There are only a few episodes left in Sons of Anarchy‘s final season, which means it’s time to get down to brass tacks. “Faith and Despondency” delivered in a number of ways: sex was had, eyes were lost, genealogies were considered, silverware were reconsidered, motorcycles were ridden, vaseline was dispensed, and there were both deep conversations and shallow graves. Hit the jump if you’re looking for some professional comfort.
In some ways, “Faith and Despondency” was a miniature version of Sons of Anarchy as a whole. It touched on so many different things, I think the only way to organize this is to categorically group it:
What an (eye-opening) opener. It seemed that all of SAMCRO, plus Gemma, were looking for some sexual healing in the wake of Bobby’s death. But by the end of the episode, those pairings ended up where they should be. Gemma tells Nero that she will help him move into his new place, which is music to his ears. Rat, though he sought the love of an escort for reasons that aren’t clear, ended the hour back with Brooke, who even stood up to defend him when Nero lost it over seeing him bloodied up in Gemma’s kitchen. Jarry let her neuroses get the better of her (again), but she and Chibs ended up working it out through some very rough foreplay. Tig had a surprisingly emotional scene with Venus, where he soliloquized about wanting to be normal, and wanting to try with her. Jax actually invited Wendy back into his home with Abel, just like when the series started (more or less), and even told Abel that Wendy was his “first” mommy. All of these tender relationship moments, though, were juxtaposed with Tully raping Juice in prison (which I’ll get to more in the Musings).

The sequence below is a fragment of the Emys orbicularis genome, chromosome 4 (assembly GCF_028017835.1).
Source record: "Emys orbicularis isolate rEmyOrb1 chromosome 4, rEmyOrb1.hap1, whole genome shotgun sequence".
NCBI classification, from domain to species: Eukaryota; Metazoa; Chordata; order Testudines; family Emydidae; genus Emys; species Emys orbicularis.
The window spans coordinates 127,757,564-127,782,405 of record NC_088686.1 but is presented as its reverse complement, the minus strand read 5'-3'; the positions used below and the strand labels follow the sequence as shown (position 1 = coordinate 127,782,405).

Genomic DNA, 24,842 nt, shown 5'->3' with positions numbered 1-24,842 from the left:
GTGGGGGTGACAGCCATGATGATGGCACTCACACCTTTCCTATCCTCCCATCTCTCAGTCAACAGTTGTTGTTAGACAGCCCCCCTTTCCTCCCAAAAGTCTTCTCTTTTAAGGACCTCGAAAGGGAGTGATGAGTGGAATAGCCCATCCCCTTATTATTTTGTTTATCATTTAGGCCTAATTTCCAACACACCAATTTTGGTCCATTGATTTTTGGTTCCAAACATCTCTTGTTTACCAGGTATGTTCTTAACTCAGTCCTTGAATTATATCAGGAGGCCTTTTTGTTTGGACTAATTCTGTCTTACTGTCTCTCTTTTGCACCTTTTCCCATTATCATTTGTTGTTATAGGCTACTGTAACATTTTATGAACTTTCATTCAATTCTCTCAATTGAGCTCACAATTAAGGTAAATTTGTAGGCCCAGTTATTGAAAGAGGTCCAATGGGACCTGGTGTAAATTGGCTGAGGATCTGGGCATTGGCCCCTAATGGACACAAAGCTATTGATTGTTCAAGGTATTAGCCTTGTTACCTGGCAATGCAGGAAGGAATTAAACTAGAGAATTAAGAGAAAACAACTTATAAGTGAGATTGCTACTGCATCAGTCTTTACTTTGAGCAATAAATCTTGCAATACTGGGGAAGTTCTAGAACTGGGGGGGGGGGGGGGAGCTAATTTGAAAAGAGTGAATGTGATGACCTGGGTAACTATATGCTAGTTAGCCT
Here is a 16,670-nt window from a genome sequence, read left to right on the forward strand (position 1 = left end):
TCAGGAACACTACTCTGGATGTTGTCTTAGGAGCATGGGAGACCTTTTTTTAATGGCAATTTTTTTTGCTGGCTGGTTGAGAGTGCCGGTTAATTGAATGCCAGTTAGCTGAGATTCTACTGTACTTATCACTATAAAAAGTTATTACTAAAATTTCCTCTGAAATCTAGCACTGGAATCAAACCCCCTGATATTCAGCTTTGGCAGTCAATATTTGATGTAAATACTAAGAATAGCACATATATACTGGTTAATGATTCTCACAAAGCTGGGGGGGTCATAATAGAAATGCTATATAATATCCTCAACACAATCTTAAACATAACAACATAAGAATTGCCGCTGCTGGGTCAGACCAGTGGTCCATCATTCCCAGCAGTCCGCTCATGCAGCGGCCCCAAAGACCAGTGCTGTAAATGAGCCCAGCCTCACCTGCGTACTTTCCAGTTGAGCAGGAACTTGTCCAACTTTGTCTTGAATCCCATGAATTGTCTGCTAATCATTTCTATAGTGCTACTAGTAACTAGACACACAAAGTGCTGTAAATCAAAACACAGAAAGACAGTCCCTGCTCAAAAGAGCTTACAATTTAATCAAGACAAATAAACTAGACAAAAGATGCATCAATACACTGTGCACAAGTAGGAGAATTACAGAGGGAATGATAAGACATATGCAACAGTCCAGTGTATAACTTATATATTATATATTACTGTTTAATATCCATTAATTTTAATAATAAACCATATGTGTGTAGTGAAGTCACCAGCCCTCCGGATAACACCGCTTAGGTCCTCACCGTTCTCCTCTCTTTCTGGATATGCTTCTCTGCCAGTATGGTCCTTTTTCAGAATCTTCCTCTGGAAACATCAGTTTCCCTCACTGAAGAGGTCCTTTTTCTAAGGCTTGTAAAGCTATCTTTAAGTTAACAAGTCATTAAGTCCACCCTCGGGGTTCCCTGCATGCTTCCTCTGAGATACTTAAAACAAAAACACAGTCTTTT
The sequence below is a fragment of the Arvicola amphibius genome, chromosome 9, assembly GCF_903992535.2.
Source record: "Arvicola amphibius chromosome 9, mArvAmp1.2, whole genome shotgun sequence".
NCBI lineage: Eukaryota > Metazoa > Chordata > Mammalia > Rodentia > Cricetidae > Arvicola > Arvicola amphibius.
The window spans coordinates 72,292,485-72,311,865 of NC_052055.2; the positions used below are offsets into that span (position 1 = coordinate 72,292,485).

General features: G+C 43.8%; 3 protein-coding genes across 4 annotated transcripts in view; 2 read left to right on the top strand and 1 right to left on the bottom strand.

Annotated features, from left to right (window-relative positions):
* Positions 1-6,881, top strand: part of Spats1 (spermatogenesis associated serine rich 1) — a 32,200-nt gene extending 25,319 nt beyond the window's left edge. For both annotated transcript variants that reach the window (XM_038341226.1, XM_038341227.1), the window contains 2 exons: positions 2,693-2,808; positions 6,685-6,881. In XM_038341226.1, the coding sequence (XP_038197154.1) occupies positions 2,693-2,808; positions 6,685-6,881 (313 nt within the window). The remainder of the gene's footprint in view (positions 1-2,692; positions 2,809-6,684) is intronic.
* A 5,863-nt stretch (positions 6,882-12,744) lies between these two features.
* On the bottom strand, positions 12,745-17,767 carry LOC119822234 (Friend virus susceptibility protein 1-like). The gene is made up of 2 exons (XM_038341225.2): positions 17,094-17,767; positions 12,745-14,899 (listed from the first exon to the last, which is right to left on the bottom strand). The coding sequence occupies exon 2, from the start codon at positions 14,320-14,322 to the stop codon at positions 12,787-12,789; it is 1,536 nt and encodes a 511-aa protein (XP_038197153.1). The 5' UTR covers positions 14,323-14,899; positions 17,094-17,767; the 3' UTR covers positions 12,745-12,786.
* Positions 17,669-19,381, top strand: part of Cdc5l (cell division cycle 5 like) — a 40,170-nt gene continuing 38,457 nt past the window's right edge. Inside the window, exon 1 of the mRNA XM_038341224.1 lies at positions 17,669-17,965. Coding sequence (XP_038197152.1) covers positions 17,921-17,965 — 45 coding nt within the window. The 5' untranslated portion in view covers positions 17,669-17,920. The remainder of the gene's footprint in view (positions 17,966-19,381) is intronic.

They also added to the character development of long-established SAMCRO members like Tig, Chibs, and of course Jax, as they reevaluate where they are emotionally after Bobby’s death. The last few seasons haven’t allowed for much in terms of personal relationships, even just with the Crow Eaters, so it makes sense — as the series winds down — for these stories to be revisited (in Sons of Anarchy‘s typically insane way, of course — Chibs is hooking up with a cop, Tig is with a man who knows she’s a woman, and Jax’s inviting Wendy back into his home leads to Abel’s revelation about Gemma). Still, it was refreshing to have these moments in between the slaughter. Speaking of which …
“Faith and Despondency” did a nice trick by having Tyler appear to be acquiescing to Marks’ demands through Moses, which is entirely believable, since Tyler has never seemed like a very strong leader. That whole setup, leading Moses and his men into the heart of the white power compound, was also a good tie-in to SAMCRO’s business with them, and the power shift away from Leland towards the new guy.
Jax also managed to find a way to set Leland up, and have Unser kill him in protection of Eglee. But Unser is — rightfully — worried about the violent direction things are going. He had no idea, though, just how intense things got at the compound, where Moses was given the same treatment he gave to Bobby, sans grapefruit scoop. All of this keeps the church family in play for SAMCRO, as they use them to bring a legal case against Marks (the DA has not been around much this season, but I guess she’s appeased with what SAMCRO is feeding her).
The business end of things in “Faith and Despondency” featured some of the hallmarks of Sons of Anarchy‘s best action sequences: motorcycles racing down the road, the uncertainty of betrayal (who is betraying who?), gratuitous violence (not my personal favorite, but ymmv), and explosions. But what made it even better was that none of it was random — these were all plots that have been brewing all season, and bringing them together (and seemingly, fixing the Marks problem for now) was satisfying.